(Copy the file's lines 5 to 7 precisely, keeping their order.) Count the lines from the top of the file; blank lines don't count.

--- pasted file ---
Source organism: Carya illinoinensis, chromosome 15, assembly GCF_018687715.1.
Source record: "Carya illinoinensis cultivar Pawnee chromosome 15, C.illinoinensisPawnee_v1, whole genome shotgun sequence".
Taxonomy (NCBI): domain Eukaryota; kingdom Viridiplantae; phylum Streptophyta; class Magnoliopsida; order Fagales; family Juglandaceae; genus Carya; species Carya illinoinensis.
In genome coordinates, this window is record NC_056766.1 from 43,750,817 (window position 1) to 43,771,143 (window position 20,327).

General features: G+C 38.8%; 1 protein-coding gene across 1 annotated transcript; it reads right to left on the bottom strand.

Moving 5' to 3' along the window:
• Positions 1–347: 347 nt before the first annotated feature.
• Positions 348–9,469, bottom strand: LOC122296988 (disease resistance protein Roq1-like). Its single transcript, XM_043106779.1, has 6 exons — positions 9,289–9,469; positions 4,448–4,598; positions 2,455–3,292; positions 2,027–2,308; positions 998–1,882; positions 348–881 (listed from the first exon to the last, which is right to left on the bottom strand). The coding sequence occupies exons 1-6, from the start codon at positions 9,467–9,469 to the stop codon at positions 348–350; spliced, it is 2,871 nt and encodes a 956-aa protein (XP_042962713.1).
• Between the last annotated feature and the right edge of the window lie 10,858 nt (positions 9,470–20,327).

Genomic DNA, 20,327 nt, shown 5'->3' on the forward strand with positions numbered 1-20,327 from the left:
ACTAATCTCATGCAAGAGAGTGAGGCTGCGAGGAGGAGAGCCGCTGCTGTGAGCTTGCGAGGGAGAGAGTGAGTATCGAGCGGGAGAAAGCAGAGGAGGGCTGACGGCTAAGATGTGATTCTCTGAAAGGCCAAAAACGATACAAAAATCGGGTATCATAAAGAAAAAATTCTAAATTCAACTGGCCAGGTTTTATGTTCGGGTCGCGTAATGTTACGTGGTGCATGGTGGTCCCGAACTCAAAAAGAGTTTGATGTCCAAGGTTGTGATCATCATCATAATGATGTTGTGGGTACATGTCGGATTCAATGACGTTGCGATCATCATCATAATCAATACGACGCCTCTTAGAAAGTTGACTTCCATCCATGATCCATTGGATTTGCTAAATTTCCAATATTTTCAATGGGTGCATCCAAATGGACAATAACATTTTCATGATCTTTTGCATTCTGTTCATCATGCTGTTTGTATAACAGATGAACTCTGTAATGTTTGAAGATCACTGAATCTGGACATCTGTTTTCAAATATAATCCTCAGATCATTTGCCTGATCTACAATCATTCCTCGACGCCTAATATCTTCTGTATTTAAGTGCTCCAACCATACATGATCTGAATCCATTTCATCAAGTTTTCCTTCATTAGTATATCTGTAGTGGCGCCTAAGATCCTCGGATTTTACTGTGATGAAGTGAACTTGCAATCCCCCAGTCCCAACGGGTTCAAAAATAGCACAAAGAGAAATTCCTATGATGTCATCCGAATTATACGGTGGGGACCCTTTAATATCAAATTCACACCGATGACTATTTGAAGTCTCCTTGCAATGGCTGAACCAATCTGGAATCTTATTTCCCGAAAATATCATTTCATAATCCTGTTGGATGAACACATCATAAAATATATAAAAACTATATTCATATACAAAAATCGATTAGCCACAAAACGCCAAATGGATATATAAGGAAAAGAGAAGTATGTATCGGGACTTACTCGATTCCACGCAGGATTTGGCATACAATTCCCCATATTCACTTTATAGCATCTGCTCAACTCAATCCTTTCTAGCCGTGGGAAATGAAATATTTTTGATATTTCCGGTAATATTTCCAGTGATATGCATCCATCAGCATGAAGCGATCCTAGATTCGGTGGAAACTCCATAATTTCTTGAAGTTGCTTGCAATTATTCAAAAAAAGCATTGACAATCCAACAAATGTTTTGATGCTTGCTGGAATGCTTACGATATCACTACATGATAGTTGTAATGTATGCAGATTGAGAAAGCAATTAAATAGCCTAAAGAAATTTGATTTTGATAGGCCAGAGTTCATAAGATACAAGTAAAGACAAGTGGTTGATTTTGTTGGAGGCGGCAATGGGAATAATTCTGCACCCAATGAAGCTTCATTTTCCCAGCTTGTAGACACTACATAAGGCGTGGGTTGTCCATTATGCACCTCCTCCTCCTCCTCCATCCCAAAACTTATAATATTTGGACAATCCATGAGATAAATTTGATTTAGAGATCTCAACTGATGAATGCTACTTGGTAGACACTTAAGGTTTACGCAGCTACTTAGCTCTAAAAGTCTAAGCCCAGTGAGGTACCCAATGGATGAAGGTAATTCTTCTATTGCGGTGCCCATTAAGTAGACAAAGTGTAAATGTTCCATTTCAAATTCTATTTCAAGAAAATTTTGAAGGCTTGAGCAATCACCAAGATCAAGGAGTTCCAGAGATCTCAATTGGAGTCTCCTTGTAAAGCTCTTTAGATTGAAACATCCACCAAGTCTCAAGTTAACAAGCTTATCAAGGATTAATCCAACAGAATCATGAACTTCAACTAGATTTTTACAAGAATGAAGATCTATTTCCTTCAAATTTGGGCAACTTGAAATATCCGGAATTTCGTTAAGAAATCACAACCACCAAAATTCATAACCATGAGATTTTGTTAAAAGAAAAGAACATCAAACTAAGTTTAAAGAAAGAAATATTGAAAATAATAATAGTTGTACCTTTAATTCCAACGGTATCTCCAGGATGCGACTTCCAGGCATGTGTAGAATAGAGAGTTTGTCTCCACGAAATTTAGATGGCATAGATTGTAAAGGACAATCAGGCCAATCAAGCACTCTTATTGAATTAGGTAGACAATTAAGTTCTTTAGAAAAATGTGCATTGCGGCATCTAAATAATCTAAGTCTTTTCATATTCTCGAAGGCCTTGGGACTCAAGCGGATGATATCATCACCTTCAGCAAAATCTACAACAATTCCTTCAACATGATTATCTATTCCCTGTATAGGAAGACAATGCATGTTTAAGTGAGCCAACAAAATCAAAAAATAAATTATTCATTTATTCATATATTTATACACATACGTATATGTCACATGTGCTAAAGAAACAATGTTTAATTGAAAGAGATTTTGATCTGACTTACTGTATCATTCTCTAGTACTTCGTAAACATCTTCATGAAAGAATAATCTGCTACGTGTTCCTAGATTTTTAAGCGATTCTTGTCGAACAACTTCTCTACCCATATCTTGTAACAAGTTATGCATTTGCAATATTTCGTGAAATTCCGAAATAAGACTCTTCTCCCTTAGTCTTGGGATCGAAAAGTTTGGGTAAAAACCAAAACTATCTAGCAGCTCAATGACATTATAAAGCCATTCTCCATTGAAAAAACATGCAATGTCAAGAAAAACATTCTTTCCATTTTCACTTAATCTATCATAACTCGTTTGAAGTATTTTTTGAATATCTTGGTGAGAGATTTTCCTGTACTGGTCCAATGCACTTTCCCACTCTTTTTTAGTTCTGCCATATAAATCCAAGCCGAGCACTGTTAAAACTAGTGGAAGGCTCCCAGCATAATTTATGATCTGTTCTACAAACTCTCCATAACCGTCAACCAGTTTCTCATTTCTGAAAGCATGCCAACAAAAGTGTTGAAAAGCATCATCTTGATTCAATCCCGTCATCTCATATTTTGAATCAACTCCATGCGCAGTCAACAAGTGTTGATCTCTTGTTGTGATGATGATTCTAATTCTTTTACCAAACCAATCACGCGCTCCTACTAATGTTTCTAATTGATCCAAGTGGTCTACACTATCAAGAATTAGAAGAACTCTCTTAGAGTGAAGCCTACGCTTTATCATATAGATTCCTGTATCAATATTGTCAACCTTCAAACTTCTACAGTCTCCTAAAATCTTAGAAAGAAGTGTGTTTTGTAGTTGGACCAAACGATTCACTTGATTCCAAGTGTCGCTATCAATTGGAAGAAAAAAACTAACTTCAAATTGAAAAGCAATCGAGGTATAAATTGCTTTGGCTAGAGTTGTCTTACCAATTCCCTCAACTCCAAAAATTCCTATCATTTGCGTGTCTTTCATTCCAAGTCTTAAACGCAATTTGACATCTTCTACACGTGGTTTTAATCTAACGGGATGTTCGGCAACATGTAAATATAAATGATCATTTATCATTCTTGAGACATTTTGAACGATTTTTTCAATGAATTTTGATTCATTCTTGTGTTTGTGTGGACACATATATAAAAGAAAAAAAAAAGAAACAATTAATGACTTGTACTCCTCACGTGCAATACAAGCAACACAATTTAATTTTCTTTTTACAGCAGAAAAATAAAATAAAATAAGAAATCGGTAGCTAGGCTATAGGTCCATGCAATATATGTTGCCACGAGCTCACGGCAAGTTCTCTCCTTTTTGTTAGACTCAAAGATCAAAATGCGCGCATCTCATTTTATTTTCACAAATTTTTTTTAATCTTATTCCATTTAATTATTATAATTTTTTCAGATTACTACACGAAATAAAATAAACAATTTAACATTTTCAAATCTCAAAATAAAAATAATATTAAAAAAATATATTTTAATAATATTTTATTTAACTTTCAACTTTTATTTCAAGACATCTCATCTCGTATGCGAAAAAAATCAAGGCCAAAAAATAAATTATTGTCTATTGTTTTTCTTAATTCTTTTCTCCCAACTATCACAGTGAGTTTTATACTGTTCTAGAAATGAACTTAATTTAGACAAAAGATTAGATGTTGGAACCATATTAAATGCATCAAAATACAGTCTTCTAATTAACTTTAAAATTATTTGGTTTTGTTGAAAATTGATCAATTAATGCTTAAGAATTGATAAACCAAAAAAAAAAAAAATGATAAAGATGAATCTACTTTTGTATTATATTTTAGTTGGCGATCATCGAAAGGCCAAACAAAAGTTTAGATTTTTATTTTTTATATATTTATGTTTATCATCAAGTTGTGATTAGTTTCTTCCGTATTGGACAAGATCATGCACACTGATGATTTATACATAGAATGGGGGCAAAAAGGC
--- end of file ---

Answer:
General features: G+C 38.8%; 1 protein-coding gene across 1 annotated transcript; it reads right to left on the bottom strand.

Moving 5' to 3' along the window:
• Positions 1–347: 347 nt before the first annotated feature.